– It’s hard to win in the postseason, period. It’s even harder to win when you have to get four outs a few innings a game. Luckily an error hasn’t cost the Yankees yet, but eventually one will if they continue to play this bad defensively.

– How much money did Mark Teixeira give Ernie Johnson, John Smoltz and Cal Ripken Jr. to say nothing negative about him? (Did you notice how I didn’t ask if you think Teixeira paid them because it’s not a question. He paid them.) I’m going with $145,061.73 each since that is what Teixeira makes per regular season game and since he didn’t play for the final month of the year because he wasn’t about to play at 80 percent (his words not mine) during a pennant race that went down to the last day of the season, he probably felt like he could afford to give up three games pay to make sure national TV viewers don’t think he sucks.

The problem with Teixeira supporters is that when he doesn’t hit they can always say, “Well, he makes up for it with his defense.” That’s nice and all, but Teixeira didn’t get $180 million because he plays great defense. Doug Mientkiewicz played well defensively and he made $1.5 million for the Yankees in 2007. If you’re going to misplay grounders like Teixeira did in Game 2 then that argument is destroyed.

– Here’s a picture of Robisnon Cano’s effort on Mark Reynolds’ RBI single that made it 3-1.

If you didn’t see the play, the next picture in the sequence isn’t Canoon the ground with the ball in the outfield after laying out for it. The next picture is Cano standing there with Nick Swisher fielding the ball. What does that mean? It means Cano didn’t dive to knock the ball down. If Cano knocks the ball down then Wieters doesn’t score. If Wieters doesn’t score then the Orioles’ lead is only 2-1. The Yankees scored again later in the game. That means the score would have been 2-2. I understand this is all part of Michael Kay’s “fallacy of the predetermined outcome,” but how is Cano not going to dive there and knock the ball down? Not giving maximum effort to save a run in the postseason doesn’t matter anyway.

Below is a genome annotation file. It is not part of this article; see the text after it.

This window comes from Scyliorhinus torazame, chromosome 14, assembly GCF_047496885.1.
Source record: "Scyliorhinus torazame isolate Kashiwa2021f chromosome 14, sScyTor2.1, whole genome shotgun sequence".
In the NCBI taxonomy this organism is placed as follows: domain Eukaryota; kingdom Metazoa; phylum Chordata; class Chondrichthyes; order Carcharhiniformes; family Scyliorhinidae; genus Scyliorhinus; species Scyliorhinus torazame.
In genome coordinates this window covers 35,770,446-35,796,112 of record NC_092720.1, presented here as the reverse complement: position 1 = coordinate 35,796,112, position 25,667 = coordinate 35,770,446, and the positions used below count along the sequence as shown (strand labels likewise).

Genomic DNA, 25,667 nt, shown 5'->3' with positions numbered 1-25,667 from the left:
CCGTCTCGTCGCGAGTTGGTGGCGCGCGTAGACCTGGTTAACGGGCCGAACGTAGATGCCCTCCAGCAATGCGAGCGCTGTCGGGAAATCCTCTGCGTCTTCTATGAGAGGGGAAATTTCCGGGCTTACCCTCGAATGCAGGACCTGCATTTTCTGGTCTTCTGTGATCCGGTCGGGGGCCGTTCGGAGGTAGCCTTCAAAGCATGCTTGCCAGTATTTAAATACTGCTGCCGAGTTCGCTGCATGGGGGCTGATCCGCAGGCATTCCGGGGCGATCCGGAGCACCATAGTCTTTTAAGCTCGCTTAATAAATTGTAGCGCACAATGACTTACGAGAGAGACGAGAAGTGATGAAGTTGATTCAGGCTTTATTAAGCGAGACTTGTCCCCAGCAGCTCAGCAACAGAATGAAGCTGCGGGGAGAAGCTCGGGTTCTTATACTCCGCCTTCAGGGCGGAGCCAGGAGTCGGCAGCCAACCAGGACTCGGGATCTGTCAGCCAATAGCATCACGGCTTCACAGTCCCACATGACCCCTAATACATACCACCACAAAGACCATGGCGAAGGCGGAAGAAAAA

– For the second straight game I had no idea what was a ball and what a strike was, and I wasn’t alone.

– Ernie Johnson dropped the old “(Player name) and (Player name) are a combined (number) years old” line when Andy Pettitte faced Jim Thome. Is there a worse and more meaningless saying in sports? No.

– In Game 1, Derek Jeter was asked to bunt. Derek Jeter is the all-time Yankees hits leader. Derek Jeter is the all-time postseason hits leader. Derek Jeter was Major League Baseball’s hits leader this year.

In Game 2, Ichiro was asked to bunt. Ichiro might be the best hitter in the history of baseball and he hit .322 as Yankee in 67 games. Right now Ichiro and Jeter are the only two Yankees you can fully trust to come through in a big spot and they have both been asked to give up at-bats.

Again, I know Joe Girardi will keep bunting in these spots even if he successful zero percent of the time, so I’m wasiting words even talking about it, but if I don’t get my frustration out here it will come out during or after games and lead to me getting evicted from my apartment. And because of me blaring The Wallflowers’ “One Headlight” a couple weekends ago late at night, it’s not out of the realm of possibility.

– I wish I were upset when Curtis Granderson strikes out in big spots, but I’m not. At this point I assume he’s going to strike out and if he makes contact I consider it a moral victory. That’s not good, is it?

– I’m saving everything that I have built up in my head for Nick Swisher for another time and another column.

This train carries Hiroki Kuroda in Game 3.